The S2718D is quite clearly a style-oriented product with its super thin panel, narrow bezel, and minimalist stand. And having the controls and inputs in the base just adds to its appeal for an uncluttered desktop. You won’t see any pesky cables sticking out or dangling down its backside. And it redefines the word slim with a panel that’s less than an inch thick. But the addition of HDR10 support makes it so much more than just a good looking monitor with a nice picture. While we would consider it an early implementation of the technology, it’s a step forward that the competition would be wise to imitate.
Taken without HDR, we’d recommend the S2718D for well-funded users with high-end systems. At around $600 at this writing, it’s more expensive than most other IPS/QHD displays. But if you’re looking for the bleeding edge, the addition of HDR pushes it into its own category.
HDR10 is the standard found on Ultra HD Blu-ray and looks to be well established. There are other approaches to the technology coming soon in the form of Dolby Vision and Hybrid Log Gamma. But for now, HDR10 is what you’ll need at minimum. Perhaps the other two standards will be supported with a future firmware update.
It’s clear from our test results that the S2718D does not break new ground in the area of contrast. It lacks the light output to truly present the full dynamic range of HDR, nor does it have sufficiently low black levels. Dell pre-empts this by stating in the manual, “HDR: Adapted High Dynamic Range appropriate for monitor usage.” Obviously, a contrast ratio below 1000:1 won’t truly cut it. But there is a silver lining here.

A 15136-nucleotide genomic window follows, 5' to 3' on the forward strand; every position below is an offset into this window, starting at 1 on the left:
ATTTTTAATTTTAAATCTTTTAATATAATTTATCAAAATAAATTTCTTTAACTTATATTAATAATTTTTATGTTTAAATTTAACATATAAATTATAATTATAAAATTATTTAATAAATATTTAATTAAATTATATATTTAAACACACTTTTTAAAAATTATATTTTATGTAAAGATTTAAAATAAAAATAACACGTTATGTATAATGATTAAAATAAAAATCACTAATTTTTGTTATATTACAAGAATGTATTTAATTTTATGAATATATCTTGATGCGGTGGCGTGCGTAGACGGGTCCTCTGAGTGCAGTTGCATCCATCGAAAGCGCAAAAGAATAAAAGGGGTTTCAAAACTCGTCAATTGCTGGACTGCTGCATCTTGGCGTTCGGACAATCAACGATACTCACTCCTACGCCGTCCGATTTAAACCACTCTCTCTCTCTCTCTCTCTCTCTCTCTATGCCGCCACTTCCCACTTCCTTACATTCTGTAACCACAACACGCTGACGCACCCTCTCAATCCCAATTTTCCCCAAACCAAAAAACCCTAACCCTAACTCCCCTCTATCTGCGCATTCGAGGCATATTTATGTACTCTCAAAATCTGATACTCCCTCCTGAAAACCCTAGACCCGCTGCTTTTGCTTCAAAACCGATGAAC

Our HDR test results show that it will properly track luminance to the EOTF standard for HDR10. And it will render color in both Rec.2020 and DCI-P3 up to its native primary limit. It hits all the targets except the ones outside its capabilities. What this adds up to is an excellent movie-watching experience. We’ve watched a lot of Blu-rays on a lot of computer monitors and none but the S2718D and a handful of VA-based displays can truly replicate what can be seen on a mid-priced television. Those TVs simply have a lot more native contrast. We’re not saying the S2718D will stand up to a OLED panel, but it will present Ultra HD Blu-ray and HDR content in a way that makes it look better than you’d expect.
You’ll need a compatible player and/or video card to make the magic happen, but with the right signal path, you can truly enjoy watching movies or playing games on the S2718D. Some games will cry out for adaptive-refresh and lower input lag, but for most casual play, this is a fine display.
The price isn’t low, but if you’re itching to get your feet wet with HDR on the desktop, there aren’t a multitude of choices out there right now. Unless a similar display appears with a VA panel, competing products aren’t likely to eclipse the performance seen here. For its HDR10 implementation, sleek styling, and good calibrated performance, we’re giving the Dell S2718D our Tom’s Hardware Editor Approved Award.
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